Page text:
CRHE to World Magazine: Don’t Downplay Abuse and Neglect

Today WORLD Magazine—an evangelical Christian news magazine established in 1986—published an article titled “Homeschool debate: How to keep a few bad apples from spoiling the bushel,” written by Daniel Devine. CRHE corresponded extensively with Devine prior to this article’s publication as he conducted multiple interviews with CRHE co-founder Heather Doney and other members of CRHE.

We are grateful to Devine for bringing attention to the problem of child abuse in homeschooling families, and for the time he took to interview Doney and speak with executive director Rachel Coleman and HARO executive director (and CRHE board member) Ryan Stollar. However, we are disappointed by what seems to be biased and irresponsible reporting by Devine or by his editors at WORLD. The failure to fact-check the statistics quoted and cited in the article, the implicit endorsement of community self-policing, and the use of decontextualized quotes from the websites of CRHE and HARO result in an article presenting only one side of the story and communicating, intentionally or not, a lack of respect for the experiences of abuse survivors among the homeschooling alumni community.

Abuse and the Homeschooling Community

The WORLD Magazine article downplays child abuse and neglect in homeschooling communities in several ways. Devine cites data from published studies purporting to show that the national rates of child abuse are between 4% and 7%, arguing that, by contrast, “only 1.2 percent of Home School Legal Defense Association (HSLDA) members called for help in dealing with child protective services investigations” in 2004. However, these numbers do not actually tell us anything about the rate of child abuse and neglect in homeschooling families, and what few statistics we do have suggest that abuse and neglect are not less common in homeschooling families. Devine admits that the figure he cited “isn’t scientific,” but he nonetheless draws conclusions from it. There are several problems with this.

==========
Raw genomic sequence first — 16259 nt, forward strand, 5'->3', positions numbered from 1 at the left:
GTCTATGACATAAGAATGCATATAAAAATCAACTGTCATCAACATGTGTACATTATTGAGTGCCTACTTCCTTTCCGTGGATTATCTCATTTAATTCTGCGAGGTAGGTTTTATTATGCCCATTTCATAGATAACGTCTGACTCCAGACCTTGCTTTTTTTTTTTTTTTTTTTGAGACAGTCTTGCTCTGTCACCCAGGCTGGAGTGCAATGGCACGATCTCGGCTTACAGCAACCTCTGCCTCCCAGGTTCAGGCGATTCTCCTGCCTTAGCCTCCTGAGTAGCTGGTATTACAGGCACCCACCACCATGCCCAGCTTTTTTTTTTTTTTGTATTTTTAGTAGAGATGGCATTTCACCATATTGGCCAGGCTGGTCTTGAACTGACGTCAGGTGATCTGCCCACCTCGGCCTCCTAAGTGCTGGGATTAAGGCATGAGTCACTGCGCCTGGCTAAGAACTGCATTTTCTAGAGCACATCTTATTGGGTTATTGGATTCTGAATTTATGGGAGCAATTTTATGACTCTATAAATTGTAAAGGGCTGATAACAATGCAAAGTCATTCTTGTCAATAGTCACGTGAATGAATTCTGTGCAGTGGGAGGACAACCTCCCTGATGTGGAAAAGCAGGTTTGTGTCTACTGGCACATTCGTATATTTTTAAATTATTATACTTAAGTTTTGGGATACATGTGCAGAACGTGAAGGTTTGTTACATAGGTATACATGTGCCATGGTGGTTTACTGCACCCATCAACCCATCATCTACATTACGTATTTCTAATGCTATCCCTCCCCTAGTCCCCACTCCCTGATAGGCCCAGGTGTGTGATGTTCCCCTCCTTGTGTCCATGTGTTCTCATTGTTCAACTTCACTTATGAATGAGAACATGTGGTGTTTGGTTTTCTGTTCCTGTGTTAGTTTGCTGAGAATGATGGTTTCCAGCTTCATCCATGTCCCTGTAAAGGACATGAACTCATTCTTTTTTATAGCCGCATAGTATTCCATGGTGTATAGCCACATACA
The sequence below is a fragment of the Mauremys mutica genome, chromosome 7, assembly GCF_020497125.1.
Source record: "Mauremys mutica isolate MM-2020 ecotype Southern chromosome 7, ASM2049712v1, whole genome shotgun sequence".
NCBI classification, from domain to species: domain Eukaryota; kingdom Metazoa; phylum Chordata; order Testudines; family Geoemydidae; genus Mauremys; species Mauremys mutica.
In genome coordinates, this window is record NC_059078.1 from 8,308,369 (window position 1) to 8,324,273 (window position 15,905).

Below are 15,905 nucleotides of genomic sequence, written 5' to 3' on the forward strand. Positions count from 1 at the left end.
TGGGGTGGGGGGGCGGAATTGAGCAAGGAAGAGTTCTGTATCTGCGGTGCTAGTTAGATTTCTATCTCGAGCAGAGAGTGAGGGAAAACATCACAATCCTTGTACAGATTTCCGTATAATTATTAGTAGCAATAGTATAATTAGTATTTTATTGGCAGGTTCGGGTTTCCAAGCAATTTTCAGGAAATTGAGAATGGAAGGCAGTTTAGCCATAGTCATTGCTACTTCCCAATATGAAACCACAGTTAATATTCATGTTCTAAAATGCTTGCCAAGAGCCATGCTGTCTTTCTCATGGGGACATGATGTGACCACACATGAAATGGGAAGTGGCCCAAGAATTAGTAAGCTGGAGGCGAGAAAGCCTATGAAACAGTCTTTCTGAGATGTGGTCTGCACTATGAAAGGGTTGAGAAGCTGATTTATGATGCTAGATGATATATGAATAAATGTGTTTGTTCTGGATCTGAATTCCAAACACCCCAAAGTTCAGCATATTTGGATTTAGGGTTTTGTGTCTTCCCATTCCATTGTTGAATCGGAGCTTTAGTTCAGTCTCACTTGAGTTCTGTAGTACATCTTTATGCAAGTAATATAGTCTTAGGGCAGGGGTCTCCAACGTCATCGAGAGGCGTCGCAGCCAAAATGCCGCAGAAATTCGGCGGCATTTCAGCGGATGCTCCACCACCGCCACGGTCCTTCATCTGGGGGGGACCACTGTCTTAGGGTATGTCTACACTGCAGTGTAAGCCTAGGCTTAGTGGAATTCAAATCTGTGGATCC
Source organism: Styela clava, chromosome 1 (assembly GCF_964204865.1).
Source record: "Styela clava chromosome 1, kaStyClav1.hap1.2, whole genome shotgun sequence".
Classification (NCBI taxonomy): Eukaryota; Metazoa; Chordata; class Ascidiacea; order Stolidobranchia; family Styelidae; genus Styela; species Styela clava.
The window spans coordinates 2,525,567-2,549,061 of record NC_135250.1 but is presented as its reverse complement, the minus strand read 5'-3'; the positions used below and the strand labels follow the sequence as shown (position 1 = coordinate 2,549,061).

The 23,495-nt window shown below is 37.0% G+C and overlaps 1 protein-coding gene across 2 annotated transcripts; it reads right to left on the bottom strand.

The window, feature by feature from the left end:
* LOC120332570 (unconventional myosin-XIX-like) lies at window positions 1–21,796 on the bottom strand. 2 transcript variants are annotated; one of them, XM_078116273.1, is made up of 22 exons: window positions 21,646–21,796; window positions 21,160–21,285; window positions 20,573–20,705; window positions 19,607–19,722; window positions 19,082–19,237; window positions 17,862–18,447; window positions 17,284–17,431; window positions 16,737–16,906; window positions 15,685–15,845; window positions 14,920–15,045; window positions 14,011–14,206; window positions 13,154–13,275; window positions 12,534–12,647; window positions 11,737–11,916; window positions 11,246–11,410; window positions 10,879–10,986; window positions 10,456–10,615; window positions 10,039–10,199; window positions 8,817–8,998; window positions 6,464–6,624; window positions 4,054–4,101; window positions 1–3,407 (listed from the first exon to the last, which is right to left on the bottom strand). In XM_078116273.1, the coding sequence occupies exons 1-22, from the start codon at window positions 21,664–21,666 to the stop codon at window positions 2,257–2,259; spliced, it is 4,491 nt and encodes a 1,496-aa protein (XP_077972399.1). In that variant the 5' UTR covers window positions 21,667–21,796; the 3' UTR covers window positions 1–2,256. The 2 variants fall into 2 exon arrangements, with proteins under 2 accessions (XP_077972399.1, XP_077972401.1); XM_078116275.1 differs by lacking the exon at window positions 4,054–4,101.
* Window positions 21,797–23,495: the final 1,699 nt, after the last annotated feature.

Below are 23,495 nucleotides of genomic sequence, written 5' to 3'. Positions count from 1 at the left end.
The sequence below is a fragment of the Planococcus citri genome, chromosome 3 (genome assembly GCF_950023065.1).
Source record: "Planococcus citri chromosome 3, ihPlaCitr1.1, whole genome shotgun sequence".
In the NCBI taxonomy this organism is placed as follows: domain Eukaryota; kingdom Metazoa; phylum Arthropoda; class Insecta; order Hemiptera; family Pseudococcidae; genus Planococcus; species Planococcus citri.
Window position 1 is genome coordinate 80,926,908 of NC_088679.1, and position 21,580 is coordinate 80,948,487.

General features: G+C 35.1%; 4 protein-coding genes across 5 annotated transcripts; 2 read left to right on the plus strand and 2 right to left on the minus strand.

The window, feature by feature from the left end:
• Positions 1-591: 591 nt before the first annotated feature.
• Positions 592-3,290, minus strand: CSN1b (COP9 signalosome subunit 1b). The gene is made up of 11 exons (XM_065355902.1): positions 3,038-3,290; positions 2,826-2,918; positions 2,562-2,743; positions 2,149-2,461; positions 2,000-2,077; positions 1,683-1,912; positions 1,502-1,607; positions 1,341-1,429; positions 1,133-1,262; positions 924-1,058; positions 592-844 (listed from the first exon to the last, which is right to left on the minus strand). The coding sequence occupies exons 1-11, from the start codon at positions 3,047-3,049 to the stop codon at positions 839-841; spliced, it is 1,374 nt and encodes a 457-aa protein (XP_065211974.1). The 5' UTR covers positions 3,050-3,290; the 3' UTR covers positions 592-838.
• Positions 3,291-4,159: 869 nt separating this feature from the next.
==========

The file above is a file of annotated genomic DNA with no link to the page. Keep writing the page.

There is good reason to believe that abuse and neglect in homeschooling families is severely under-reported. Homeschooled children are not seen regularly by mandatory reporters in the way children who attend public school are, which alone would decrease abuse and neglect reports. Further, HSLDA excludes from membership families with prior contact with social services, automatically eliminating those families most at risk for abuse or neglect from its statistics. In addition, the rhetoric of many homeschool organizations, including HSLDA, is anti-social services, which discourages homeschool parents from reporting concerns about other families in their homeschool communities. HSLDA’s own pages on child abuse continue to discourage members from reporting suspected abuse and neglect and run contrary to best practices. Too often, abuse in the homeschooling community only comes to the public’s attention when a homeschooled child dies.

Homeschooling’s Invisible Children (HIC), a CRHE-affiliated site, exists to document these deaths, along with other abuses that occur in homeschooling communities. HIC, which Devine mentions in passing but does not expand on, has assembled a database of hundreds of criminal cases of neglect and abuse, including 92 cases of homeschooled children who have died from abuse and neglect from 2000 to the present. This number is comparable to the number of children who die of abuse and neglect in the general population, when taking the children’s ages and the number of students being homeschooled into account—and the HIC database is still very incomplete, drawing only on publicly available news articles and court cases. Our findings suggest that death from child abuse and neglect is at least as common among homeschooling families as in the general population, and is very likely more common.